BONDI: Sure and I would imagine cadaver dogs would have been there and yes, if they have that in their records, that`s what they`re going to have to stick to. And what I remember hearing is that cadaver dogs went there, but they couldn`t get far enough back because of the level of the water.

So were just going to have to wait and see on that. But sure, this is in a report that cadaver dogs where there, I don`t know how they`re going to get out of that.

FRANCO: Well, as far as cadaver dogs go, I mean, if they can pull drowning victims out of larger bodies of water, so I can`t imagine cadaver dogs being dispatched to that particular area where it was maybe two feet deep and not being able to come up with something.

PIRRO: But that`s exactly the point. It is the definition of that area. When the cops say someone already did that area, is he talking about half an acre? Is he talking about 100 yards at the ends of the road? They didn`t define that, that`s why there is this semantical problem.

BONDI: And we also know that it was a very swampy area, and if you remember when it was drained, they found a dead water moccasin back there. Tim Miller said his horses and his people couldn`t go back in that area because it was dangerous.

VELEZ-MITCHELL: Well, you know what? This whole discussion sounds like reasonable doubt to me. I hate to say that, but it does. I mean, you have so many people traipsing through there and so many different reports about what was or what was not there over so many different visits that it`s creating confusion in my head and I could certainly think it`s going to create confusion in the jurors head.

FAHY: But that`s exactly why Texas Equisearch, those records should be made available, because if some of those people who went at that scene, these are objective people and not law enforcement people that can testify to what they saw.

VELEZ-MITCHELL: All right, I want to thank my fantastic panel for that vigorous debate, please comeback soon, you guys are the best.

Don`t forget, Nancy Grace has been following the Caylee Anthony case since day one. And she will have the very latest next at 8:00 p.m. Eastern. Do not miss it.

Coming up, a mother accused of torturing and beating her young daughter to death. Kimberly Trenor is on trial, stunning twist in this horrific case, not one, but two -- two suicide notes, next.


VELEZ-MITCHELL: A mother on trial for beating and torturing her daughter. In just moments, I`ll have an update on this horrific story.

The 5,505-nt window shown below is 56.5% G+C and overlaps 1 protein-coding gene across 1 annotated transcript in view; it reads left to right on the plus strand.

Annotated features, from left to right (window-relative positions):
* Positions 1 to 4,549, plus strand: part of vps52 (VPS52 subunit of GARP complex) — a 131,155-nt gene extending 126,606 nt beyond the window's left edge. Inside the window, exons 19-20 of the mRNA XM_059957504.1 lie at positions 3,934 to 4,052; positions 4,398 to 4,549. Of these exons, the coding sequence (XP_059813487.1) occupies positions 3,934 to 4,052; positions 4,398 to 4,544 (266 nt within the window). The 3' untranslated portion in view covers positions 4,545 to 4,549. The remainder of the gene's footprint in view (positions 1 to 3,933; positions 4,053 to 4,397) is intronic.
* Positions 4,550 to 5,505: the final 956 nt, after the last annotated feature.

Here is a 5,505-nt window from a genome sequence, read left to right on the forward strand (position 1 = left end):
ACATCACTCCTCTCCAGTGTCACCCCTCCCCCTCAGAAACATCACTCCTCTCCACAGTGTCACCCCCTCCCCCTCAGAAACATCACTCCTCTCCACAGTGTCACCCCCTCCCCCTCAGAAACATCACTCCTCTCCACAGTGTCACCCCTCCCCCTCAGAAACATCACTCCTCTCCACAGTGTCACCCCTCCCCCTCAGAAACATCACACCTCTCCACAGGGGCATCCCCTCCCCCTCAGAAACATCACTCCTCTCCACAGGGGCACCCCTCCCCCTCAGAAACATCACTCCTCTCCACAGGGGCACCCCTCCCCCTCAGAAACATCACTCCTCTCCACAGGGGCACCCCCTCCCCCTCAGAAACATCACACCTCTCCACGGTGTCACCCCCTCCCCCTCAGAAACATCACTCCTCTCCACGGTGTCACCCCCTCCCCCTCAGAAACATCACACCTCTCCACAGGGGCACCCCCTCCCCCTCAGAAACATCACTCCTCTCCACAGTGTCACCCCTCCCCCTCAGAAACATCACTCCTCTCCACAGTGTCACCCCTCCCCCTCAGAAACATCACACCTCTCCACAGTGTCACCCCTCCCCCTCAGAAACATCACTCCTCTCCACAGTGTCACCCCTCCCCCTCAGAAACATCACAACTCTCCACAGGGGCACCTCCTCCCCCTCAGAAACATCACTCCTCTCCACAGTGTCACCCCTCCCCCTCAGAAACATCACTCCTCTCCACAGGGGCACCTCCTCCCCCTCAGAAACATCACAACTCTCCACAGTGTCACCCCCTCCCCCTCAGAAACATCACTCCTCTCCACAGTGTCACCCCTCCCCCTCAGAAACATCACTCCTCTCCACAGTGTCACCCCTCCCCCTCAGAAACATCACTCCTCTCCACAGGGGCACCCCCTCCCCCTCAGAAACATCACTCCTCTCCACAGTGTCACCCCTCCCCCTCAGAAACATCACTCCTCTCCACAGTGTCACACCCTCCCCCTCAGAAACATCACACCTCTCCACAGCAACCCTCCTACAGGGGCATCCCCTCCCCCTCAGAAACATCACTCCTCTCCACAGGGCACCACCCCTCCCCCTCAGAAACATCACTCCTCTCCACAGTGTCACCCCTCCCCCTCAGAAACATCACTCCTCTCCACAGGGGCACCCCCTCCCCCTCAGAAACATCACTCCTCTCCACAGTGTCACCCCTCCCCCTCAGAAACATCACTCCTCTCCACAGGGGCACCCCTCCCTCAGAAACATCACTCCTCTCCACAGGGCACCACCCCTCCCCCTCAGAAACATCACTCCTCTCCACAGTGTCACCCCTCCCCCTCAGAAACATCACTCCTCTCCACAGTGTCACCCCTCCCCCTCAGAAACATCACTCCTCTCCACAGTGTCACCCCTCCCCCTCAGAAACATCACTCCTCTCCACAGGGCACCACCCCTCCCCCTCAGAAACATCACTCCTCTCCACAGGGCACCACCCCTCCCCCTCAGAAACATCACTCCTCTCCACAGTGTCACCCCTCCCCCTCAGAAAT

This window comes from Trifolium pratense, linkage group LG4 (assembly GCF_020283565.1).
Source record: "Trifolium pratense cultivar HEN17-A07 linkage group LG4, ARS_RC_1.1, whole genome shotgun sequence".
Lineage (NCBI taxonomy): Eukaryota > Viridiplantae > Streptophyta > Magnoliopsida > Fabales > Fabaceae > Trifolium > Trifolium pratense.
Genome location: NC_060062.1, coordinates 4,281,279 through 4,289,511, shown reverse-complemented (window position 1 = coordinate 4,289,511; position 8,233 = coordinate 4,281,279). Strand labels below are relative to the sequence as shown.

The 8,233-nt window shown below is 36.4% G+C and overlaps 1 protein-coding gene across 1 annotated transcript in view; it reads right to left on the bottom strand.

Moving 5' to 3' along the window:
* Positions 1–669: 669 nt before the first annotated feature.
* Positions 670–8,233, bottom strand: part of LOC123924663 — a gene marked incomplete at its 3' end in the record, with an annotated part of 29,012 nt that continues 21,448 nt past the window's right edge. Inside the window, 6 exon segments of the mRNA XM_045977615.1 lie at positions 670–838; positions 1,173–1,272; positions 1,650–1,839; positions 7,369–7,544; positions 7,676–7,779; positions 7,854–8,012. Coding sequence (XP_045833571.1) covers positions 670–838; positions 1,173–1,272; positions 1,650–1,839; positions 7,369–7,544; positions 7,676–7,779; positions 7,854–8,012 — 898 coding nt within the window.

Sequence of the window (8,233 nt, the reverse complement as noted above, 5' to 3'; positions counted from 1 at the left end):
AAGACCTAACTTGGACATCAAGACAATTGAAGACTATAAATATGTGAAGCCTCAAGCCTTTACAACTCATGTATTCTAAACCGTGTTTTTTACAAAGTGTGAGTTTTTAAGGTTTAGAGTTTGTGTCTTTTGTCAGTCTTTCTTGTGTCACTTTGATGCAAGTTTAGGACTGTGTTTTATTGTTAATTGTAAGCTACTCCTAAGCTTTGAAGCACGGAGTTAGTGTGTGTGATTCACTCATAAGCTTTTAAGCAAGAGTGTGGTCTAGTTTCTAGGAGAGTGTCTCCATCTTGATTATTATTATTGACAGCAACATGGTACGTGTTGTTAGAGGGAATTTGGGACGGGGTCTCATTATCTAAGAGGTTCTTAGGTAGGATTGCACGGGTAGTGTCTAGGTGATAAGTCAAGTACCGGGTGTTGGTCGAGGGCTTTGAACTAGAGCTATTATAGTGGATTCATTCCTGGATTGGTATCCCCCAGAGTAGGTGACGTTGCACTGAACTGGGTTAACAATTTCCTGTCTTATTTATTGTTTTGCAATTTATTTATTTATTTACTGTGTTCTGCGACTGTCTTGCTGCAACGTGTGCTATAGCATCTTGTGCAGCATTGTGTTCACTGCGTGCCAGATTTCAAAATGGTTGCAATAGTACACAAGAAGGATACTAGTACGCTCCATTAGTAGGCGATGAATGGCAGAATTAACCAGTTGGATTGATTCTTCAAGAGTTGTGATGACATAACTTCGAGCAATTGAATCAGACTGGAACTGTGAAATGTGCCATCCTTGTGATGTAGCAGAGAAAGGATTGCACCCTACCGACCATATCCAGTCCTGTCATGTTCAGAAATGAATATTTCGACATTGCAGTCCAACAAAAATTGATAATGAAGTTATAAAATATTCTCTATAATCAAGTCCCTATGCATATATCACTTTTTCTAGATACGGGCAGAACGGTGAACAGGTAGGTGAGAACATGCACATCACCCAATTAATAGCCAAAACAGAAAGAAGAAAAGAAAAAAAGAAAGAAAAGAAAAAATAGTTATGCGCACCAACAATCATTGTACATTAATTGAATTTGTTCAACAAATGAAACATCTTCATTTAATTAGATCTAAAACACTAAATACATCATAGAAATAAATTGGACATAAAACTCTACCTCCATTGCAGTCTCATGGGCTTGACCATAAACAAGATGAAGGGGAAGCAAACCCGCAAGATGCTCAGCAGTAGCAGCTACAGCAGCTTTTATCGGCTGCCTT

But first "Top of the Block" tonight.

Apparently the deteriorating economy has been pretty good for the elite few. Exxon Mobil shattered the profit record posting $45.2 billion in profit in 2008. This, despite oil prices plummeting by 70 percent since July. Now, these are the very same people who fought for tax breaks in the middle of last year`s financial crisis.

Meantime, Wall Street gave itself $18.4 billion in bonuses also in 2008, it was the sixth largest payout in history. It was roughly the same amount they gave themselves back in the easy money days of 2004. President Obama lashed out, calling the bonuses shameful and the height of irresponsibility.

We are living in two realities, those of us who suffer through this deteriorating economy and at the other end of the spectrum, self-entitled bigwigs who act with impunity. Hopefully President Obama will keep his end of the deal by looking out for the little folks. His tongue-lashing was a good start.

And now, to another young mother accused in the heartless and violent murder of her own baby girl. Twenty-year old Kimberly Trenor is on trial for brutally beating and torturing her daughter Riley who was the same age as little Caylee Anthony.

Texas prosecutors say Riley died after hours of horrific abuse at the hands of Trenor and her husband during a discipline session to teach her manners. As you may remember, Riley was originally called "Baby Grace" when her remains were found in a cooler in Galveston Bay. It took months to identify her.

Jurors sobbed, they cried, they wept as a police interrogation tape was played in court. In it Trenor gave a gruesome account of how Riley was whipped and dunked in cold water -- hurts to say this stuff and hurled across the room which crushed her skull.

Prosecutors say the toddler tried to stop the abuse by reaching out to her mother and saying, "I love you;" a truly incomprehensible scene of violence against a totally helpless child.

Let`s get to my expert panel: Jayne Weintraub, criminal defense attorney; Dr. Judy Kuriansky, clinical psychologist and well-known author; Fred Tecce (ph), criminal defense attorney.

Just literally reading that made me sick to my stomach and studying the details of this case has made me profoundly depressed. How is it possible for parents to do this to their own children?

DR. JUDY KURIANSKY, CLINICAL PSYCHOLOGIST: It is absolutely ghoulish is - - which is the word that you have used Jane, when talking about cases like this. And in fact, there are statistics that show about 200 mothers engage in this filicide which is what we call murdering of the child. Usually the young children who are as you said, two years old, very defenseless. And there are two kinds of mothers, often the young single mothers who cannot care for her kids or who are angry at their children and aren`t prepared to be mothers and then other mothers who have psychotic disorders who are bipolar or schizophrenic. And many times these mothers have been abused themselves.

Where else did they get this idea about dunking the child in cold water, holding the child under the water, whipping them so brutally? They don`t understand discipline. All parents should know there are ways to discipline by rewarding what you want, not punishing in such brutal ways. What makes you stressed is getting the mothers to be less stressed themselves and the fathers.